“Life is pain, princess. Anyone who tells you different is selling you something.”
– Dread Pirate Roberts
My friend JP and I have determined that we have a strange idea of “pain”.
Here’s my difficulty: when you go into the V.A., they ask you for a “pain level”, which is supposed to be a number from one to ten. In my head, that means one is “I stubbed my toe” and ten is “My hand has been burned to a stump.” When a fellow veteran came into the office after me and told the nurse his pain level was “10”, I couldn’t figure out how he could mean that – wouldn’t “10” be writhing around on the floor, screaming from the pain?
Upon reflection, I realized that a scale with that kind of spectrum really wouldn’t be all that useful for doctors, so I figured that my own pain level should be re-calibrated. I could barely move and it felt like the groundhog was gnawing his way out of my navel for a second look at Spring’s potential, so I smiled at the nurse.
“Three, maybe four.”
Hey, it’s a work in progress.
The Knowing of Pain
My friend JP, on the other hand, relates how he started feeling a little discomfort and wobbly walking in his ankle, and after a day and a half went in to have it looked at. The docs were incredulous: “Are you not in any pain at all?” His ankle was broken.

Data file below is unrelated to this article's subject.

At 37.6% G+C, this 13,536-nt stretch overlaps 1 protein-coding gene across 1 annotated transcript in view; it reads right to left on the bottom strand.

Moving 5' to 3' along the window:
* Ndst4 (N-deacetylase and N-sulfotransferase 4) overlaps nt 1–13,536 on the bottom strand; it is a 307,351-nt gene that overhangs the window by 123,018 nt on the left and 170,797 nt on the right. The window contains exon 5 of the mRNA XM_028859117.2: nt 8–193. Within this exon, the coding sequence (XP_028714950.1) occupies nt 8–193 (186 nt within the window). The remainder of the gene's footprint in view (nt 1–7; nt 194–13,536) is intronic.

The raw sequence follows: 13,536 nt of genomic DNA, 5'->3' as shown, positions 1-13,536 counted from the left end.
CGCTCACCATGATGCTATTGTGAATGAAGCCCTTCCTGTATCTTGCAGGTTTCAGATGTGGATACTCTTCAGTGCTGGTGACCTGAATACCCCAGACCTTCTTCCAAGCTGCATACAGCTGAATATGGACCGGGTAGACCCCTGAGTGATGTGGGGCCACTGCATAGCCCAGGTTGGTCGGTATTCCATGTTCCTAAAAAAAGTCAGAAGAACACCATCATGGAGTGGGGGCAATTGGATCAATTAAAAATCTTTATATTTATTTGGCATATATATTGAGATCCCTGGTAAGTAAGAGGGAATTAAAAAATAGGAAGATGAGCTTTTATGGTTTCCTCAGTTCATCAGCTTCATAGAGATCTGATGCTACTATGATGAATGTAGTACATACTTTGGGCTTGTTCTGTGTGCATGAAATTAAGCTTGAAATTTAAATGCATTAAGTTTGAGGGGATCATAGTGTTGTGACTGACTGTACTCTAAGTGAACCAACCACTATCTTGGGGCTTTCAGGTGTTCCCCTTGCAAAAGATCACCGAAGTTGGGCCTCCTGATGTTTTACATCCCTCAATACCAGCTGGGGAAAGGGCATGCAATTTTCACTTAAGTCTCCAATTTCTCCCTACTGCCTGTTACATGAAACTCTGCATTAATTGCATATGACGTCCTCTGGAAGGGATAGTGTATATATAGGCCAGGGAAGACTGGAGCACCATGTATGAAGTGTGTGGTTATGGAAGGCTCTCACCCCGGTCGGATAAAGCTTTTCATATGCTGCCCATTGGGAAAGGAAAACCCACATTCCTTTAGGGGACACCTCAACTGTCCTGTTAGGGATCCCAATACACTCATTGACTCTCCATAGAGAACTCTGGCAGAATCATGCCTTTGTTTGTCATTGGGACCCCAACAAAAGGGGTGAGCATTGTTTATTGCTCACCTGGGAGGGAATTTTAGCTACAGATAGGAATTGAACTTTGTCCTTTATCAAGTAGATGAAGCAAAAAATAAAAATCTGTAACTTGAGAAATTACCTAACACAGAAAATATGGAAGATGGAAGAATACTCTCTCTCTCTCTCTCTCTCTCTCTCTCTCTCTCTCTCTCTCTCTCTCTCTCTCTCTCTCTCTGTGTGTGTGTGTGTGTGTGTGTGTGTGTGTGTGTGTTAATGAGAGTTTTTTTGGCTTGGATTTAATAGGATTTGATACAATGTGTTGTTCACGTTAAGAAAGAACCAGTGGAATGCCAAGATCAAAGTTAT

His response was something like “I am aware of discomfort, but it’s still far away from what I’d call pain.” For both of us, pain has to actually impede something in order for it to be addressed. If we are fully functional, and the pain isn’t more than distracting, we’re likely to just ignore it until it goes away.
On the other hand, we do look at pain as a source of information. For example, one of the reasons I don’t want to take the painkillers they gave me for my hernia repair is because I have this fear that it will numb me to the point where I’ll move more than I should and rip out the stitches. Pain reminds me of where my limits are, and tells me when I am close to being damaged.
At least, that’s the way it should be. As I pointed out to JP, his pain was telling him for a day and a half that his ankle had damage, but he didn’t listen. And the numbing of the painkillers is probably more to keep me still and not restless, so that my stitches can heal.
It’s hard to be a “tough guy.” You have a choice between feeling dumb or feeling whiny. Neither is much fun.
What’s your relationship to pain and the modes of alleviating it?